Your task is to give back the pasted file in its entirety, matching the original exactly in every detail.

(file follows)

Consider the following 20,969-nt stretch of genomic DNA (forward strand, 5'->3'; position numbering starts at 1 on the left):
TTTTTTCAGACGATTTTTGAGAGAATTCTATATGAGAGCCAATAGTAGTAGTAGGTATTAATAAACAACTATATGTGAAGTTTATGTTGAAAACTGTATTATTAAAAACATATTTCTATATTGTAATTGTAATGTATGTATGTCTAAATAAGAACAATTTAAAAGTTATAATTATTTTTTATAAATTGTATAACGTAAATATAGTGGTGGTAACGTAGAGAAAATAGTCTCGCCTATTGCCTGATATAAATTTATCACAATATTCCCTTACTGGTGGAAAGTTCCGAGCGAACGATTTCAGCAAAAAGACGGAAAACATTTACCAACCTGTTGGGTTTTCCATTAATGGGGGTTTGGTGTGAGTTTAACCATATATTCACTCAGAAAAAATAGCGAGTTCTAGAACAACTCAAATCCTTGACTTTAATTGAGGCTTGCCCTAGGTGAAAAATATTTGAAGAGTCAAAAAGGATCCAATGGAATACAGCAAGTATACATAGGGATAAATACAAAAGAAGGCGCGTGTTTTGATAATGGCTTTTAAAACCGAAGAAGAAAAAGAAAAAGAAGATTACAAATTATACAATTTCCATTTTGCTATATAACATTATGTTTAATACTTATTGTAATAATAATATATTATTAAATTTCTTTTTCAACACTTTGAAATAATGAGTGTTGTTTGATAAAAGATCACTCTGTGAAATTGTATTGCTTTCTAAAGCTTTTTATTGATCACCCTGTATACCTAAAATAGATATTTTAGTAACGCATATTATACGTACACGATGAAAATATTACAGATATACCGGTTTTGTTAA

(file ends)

Consider the following 20,969-nt stretch of genomic DNA (forward strand, 5'->3'; position numbering starts at 1 on the left):
TTTTTTCAGACGATTTTTGAGAGAATTCTATATGAGAGCCAATAGTAGTAGTAGGTATTAATAAACAACTATATGTGAAGTTTATGTTGAAAACTGTATTATTAAAAACATATTTCTATATTGTAATTGTAATGTATGTATGTCTAAATAAGAACAATTTAAAAGTTATAATTATTTTTTATAAATTGTATAACGTAAATATAGTGGTGGTAACGTAGAGAAAATAGTCTCGCCTATTGCCTGATATAAATTTATCACAATATTCCCTTACTGGTGGAAAGTTCCGAGCGAACGATTTCAGCAAAAAGACGGAAAACATTTACCAACCTGTTGGGTTTTCCATTAATGGGGGTTTGGTGTGAGTTTAACCATATATTCACTCAGAAAAAATAGCGAGTTCTAGAACAACTCAAATCCTTGACTTTAATTGAGGCTTGCCCTAGGTGAAAAATATTTGAAGAGTCAAAAAGGATCCAATGGAATACAGCAAGTATACATAGGGATAAATACAAAAGAAGGCGCGTGTTTTGATAATGGCTTTTAAAACCGAAGAAGAAAAAGAAAAAGAAGATTACAAATTATACAATTTCCATTTTGCTATATAACATTATGTTTAATACTTATTGTAATAATAATATATTATTAAATTTCTTTTTCAACACTTTGAAATAATGAGTGTTGTTTGATAAAAGATCACTCTGTGAAATTGTATTGCTTTCTAAAGCTTTTTATTGATCACCCTGTATACCTAAAATAGATATTTTAGTAACGCATATTATACGTACACGATGAAAATATTACAGATATACCGGTTTTGTTAA